The Mathematics Special Interest Group (MSIG) was established in 1982 within the SEFI community.
Mathematics is at the heart of engineering, being both a language for the expression of ideas and the means of communicating results. An effective study programme in mathematics for all engineering students is a necessary requirement for the education of qualified engineering graduates capable both of innovation and of adaptation to changing technology. Uncertainty is an essential feature of the engineering environment and for this reason, the fields of probability and statistics are included in the Special Interest Group’s domain of interest.
- to provide a forum for the exchange of views and ideas amongst those interested in engineering mathematics,
- to promote a full understanding of the role of mathematics in the engineering curriculum, and its relevance to industrial needs,
- to foster co-operation in the development of courses and support material, in collaboration with industry,
- to recognise and promote the role of mathematics in the Continuing Education of Engineers.
Topics of interest
- Activation of learners: How can we ensure that the students are more actively involved in the learning process than in the usual lecture?
- Use of technology: How can we use technology (CAS, pocket calculator, web, etc.) in the teaching and assessment process in a pedagogically sound manner?
- Modelling competences and their teaching: What are desirable modelling competences and who (mathematicians, engineers) teaches them how?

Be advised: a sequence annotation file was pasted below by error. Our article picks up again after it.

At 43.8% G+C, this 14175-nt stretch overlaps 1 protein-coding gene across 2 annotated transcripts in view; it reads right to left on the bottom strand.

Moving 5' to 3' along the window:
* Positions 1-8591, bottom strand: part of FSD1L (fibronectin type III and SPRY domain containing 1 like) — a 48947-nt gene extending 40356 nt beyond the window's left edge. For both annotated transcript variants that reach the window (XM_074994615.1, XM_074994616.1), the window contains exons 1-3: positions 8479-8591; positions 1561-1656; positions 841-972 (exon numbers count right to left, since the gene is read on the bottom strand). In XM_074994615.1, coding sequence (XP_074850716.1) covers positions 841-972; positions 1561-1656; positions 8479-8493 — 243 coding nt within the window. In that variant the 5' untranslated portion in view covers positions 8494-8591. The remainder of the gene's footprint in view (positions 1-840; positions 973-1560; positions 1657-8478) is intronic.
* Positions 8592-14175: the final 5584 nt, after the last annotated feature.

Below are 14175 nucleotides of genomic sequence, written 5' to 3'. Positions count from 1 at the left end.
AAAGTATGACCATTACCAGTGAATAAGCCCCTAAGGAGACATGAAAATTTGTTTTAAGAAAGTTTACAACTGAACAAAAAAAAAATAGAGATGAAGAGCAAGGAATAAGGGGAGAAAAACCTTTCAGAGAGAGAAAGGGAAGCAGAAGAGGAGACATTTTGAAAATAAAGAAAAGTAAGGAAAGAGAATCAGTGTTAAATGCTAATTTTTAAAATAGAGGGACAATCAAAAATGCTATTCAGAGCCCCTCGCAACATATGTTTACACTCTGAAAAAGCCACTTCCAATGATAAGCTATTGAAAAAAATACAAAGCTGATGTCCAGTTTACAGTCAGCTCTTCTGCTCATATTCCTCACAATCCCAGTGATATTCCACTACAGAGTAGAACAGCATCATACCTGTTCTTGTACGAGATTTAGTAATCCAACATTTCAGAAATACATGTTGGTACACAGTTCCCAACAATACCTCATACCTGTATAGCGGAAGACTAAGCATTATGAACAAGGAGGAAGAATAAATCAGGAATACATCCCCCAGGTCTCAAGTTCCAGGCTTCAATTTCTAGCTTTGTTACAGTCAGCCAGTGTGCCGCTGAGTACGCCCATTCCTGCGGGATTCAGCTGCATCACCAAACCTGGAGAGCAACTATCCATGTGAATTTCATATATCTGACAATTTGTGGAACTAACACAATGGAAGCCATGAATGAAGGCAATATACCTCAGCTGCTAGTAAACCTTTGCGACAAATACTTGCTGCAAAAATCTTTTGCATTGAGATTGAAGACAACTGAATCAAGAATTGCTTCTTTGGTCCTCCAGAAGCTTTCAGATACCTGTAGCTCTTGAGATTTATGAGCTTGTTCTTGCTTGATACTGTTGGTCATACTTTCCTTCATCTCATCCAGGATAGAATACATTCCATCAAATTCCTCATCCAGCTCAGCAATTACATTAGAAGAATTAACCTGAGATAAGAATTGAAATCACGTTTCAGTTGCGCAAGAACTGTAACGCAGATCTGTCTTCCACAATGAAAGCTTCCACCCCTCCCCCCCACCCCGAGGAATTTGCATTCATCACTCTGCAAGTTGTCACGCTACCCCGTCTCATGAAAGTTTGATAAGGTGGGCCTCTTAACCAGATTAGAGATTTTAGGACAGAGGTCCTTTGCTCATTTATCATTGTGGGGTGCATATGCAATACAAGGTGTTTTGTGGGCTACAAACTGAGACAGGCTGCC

- Assessment: Which forms of assessment are used, what are their advantages and disadvantages, and which learning goals are induced by certain forms of assessment?
- Content and learning outcomes: What should be the contents and the learning outcomes of the mathematical education of engineers?
- Mathematics at the workplace: What kind of mathematical qualifications do engineers need in their professional life?
- Higher-level learning goals: What are higher-level learning goals (e.g. deeper understanding) and how can they be achieved?
- Mathematical needs in continuing engineering education: What kind of mathematical education do professional engineers need in addition to the one they obtained during their university studies?
- Integration of mathematics and engineering subject education: How can we integrate mathematics education and education in engineering subjects to avoid mathematics being seen as isolated and disconnected?
- Students’ attitudes towards mathematics: What are students’ attitudes to mathematics and how can we achieve a positive attitude where mathematics is seen as a valuable means to formulate and solve engineering problems?
- The transition from school to university: How can we alleviate the transition from school mathematics to university mathematics?
- Didactical principles: What valuable and proven didactical principles (from general mathematics education) can we use in the mathematical education of engineers?
- Mathematical education research: What are the main topics professional researchers in the mathematical education of engineers deal with and what are the main results relevant to the practitioner?
- It is the intention of the special interest group to provide and update a short overview for each topic and a small list of references for further reading.